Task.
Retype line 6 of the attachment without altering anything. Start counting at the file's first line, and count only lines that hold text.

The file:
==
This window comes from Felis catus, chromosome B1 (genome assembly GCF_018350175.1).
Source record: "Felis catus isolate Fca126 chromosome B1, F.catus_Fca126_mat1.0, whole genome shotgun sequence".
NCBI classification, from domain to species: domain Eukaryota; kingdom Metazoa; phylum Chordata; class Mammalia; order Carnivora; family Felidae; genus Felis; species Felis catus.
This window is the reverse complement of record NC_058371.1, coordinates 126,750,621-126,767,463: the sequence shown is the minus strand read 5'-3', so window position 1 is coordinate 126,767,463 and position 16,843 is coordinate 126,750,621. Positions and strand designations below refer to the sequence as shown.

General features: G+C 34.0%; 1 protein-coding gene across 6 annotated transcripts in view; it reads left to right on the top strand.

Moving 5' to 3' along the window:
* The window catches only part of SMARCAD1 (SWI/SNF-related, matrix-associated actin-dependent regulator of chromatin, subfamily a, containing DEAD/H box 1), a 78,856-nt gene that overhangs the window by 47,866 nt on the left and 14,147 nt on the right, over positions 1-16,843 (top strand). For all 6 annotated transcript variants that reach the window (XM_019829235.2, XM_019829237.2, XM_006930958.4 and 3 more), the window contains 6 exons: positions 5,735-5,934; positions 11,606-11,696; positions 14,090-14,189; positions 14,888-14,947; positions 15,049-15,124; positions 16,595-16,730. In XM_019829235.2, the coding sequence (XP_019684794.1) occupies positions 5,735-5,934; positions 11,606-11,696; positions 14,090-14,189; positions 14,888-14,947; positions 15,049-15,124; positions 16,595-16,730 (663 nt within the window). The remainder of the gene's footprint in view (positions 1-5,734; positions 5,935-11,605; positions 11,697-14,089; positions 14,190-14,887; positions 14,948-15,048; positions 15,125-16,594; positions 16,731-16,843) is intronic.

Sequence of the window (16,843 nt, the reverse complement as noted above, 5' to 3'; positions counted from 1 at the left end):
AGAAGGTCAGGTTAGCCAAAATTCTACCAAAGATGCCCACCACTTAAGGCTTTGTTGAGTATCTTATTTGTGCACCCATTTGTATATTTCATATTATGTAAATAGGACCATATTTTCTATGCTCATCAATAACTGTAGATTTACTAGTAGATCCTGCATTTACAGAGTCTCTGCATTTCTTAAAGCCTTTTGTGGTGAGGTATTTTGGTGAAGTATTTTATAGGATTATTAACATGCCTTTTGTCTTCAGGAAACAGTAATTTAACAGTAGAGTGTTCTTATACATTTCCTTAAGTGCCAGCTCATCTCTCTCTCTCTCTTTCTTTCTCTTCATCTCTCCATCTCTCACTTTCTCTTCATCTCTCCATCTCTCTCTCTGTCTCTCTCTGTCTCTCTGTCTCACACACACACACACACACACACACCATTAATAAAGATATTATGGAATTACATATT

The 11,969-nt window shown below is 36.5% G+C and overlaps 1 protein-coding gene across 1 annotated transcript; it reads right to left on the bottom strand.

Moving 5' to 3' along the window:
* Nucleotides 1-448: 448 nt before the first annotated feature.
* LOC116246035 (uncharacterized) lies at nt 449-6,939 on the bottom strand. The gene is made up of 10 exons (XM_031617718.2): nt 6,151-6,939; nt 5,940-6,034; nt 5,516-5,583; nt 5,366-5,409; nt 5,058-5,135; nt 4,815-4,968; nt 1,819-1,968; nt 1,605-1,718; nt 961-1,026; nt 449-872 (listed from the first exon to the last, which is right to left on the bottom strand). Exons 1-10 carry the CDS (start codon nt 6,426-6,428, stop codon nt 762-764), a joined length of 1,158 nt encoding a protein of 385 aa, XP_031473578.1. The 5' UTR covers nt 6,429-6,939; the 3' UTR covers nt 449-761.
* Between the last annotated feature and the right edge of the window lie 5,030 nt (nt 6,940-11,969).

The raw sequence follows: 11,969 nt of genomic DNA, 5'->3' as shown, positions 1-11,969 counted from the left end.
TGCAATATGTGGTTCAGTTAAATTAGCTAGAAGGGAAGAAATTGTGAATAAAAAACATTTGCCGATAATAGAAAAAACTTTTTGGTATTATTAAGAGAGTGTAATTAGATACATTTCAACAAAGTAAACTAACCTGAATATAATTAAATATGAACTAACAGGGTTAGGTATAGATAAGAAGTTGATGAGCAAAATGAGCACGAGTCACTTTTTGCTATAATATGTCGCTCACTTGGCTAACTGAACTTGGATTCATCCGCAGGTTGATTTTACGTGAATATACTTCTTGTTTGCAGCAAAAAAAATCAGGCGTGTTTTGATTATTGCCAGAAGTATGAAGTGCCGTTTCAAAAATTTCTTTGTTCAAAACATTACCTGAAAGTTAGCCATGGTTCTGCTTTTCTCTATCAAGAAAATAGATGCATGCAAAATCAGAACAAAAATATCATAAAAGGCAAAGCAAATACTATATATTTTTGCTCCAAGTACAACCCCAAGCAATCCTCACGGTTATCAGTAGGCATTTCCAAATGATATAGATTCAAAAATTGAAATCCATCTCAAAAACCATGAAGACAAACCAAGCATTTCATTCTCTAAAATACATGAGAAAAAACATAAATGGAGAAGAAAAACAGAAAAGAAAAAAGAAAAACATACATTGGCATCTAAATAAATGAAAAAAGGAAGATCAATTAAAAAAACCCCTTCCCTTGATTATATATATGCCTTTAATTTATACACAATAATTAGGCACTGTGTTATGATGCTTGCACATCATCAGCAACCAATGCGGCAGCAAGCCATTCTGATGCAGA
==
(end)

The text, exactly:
Moving 5' to 3' along the window: